Porter recalls getting phone calls from Chef Georges Haidon of the famed Maisonette French restaurant, which was located a block away from the Playboy Club on Sixth Street.
“He’d ask me, ‘Are you full?’ I’d say ‘Yes.’ And he’d say, ‘Send some of them over here,’” Porter recalled.
Among the club’s regulars, he said, was Ted Gregory, founder of the Montgomery Inn.
“We used to joke all the time that (Gregory) should bring his bed down here,” Porter said.
Porter said he felt honored to run an important kitchen in an era where opportunities like that were scarce for black men. He praised Hefner for his open-mindedness and for giving young women good jobs.
“He was a great man. He was good to me, and he was good to the girls. They made good money, and I got paid well,” Porter said.
Many of the Cincinnati bunnies, he said, went on to be as independent as the Playboy Club’s recruiting brochures promised they could be.
“A lot of them are still around. They’re career women, business women and doctors,” Porter said. “In my 20 years, I knew about 1,000 bunnies. … I keep in touch with a lot of them. We have parties here at the house.”
When disco was the craze in the mid-1970s, Playboy remodeled the Cincinnati club and changed its theme accordingly. Other clubs in hot spots like Mount Adams were drawing big crowds, taking potential customers away from Playboy.
Cincinnati writer and journalism instructor Kathleen Doane remembers having lunch at the club in the late 1970s. “Even when I was young, it was passé to go there at night. We went to Mount Adams.”
But with its location across the street from the Schubert Theater and being in the heart of “a Midwestern city where a lot was happening,” Doane said the Playboy Club was a natural draw for people doing the night club circuit.
That circuit petered out in the late 1970s and early 1980s. Today, the Cincinnati Playboy Club is just memories, its eighth-floor space occupied by Curiosity Advertising.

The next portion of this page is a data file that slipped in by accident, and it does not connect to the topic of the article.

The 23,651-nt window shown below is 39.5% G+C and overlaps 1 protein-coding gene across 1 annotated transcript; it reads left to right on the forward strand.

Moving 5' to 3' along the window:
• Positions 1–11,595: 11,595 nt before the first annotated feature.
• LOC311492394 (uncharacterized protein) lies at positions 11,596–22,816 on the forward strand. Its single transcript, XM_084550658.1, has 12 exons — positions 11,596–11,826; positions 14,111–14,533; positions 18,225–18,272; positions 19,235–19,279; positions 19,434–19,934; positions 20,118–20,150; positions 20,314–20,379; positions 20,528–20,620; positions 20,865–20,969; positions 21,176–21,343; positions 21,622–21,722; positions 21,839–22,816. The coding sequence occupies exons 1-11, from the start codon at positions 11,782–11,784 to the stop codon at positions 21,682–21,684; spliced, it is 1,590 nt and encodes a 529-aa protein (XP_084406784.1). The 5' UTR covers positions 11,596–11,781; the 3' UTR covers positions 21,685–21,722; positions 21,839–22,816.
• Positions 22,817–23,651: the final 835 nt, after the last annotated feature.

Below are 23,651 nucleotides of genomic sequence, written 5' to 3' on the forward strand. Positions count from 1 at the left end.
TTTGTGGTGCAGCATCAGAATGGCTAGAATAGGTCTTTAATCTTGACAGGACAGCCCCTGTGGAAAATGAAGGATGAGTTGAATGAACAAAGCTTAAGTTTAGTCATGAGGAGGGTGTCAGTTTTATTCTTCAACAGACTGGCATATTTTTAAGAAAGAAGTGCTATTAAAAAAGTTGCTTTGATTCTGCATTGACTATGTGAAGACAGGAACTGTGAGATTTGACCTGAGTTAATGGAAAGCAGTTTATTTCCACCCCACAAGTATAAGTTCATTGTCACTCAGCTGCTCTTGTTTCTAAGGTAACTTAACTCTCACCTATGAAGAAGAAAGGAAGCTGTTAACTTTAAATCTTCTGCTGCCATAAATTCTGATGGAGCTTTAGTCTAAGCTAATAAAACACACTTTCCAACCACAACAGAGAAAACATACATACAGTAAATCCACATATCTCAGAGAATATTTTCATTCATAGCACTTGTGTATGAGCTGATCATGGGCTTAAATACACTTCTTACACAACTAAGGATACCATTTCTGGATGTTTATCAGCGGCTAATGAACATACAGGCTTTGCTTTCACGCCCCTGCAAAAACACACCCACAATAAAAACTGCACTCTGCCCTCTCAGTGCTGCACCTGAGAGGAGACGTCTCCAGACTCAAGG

“It was a great place for a show, for entertainment, and the meals were very reasonable,” DeLeone said. “It was a notch above the rest of the clubs, but it deteriorated over the years.”
Bill Porter said he's proud of his run with Playboy. He cherishes his keepsakes, especially two brass rabbit heads that used to be on the club’s door knobs and a nylon flag he captured upon the club’s closure. The large flag is orange with a black field out of which pops Playboy Enterprises’ signature image of a white, bow-tied rabbit.
The past was good for Playboy, Porter said, but he would make no comment about the magazine’s future without full-nude photographs in its magazine.
“I never paid attention,” he said.
For him, it was all about the club — and cooking.
Fun facts about the Playboy Club
- A membership key cost $25 in 1983 when the club featured “Night Alive” on Tuesdays, a talent competition hosted by local TV personality Bob Shreve that was a precursor of today’s karaoke.
- Some 1983 prices: entrees were $4.25-$12, snacks were $2.25-$2.50, beer and wine were $1.75 a glass, and cocktails were $2.75. There was a charge of $2.50 to get into the Penthouse, where sirloin and filet mignon steaks were served until 1:30 a.m.
- Bunnies worked eight-hour shifts. They were assisted with their schedules, make-up, hair and costumes by a Bunny Mother, who also interviewed bunny candidates.
- Bunnies had to be between 18 and 25 years old. They had to have a charming personality, cheerful disposition, intelligence and common sense, a pleasant speaking voice and good references to land a job. Applicants were required to list their height, weight, hair color and measurements of bust, waist and hips.
- A late 1960s recruitment brochure boasted that a bunny could make up to $200 a week. Their “brightly colored costumes (bustiers), with rabbit ears and white cottontails, added beauty and glamour” to the club’s ambience, which was “inspired by the pages of Playboy magazine. … When you become a bunny, your world will be fun-filled, pleasant and always exciting while you enjoy a new measure of financial independence.”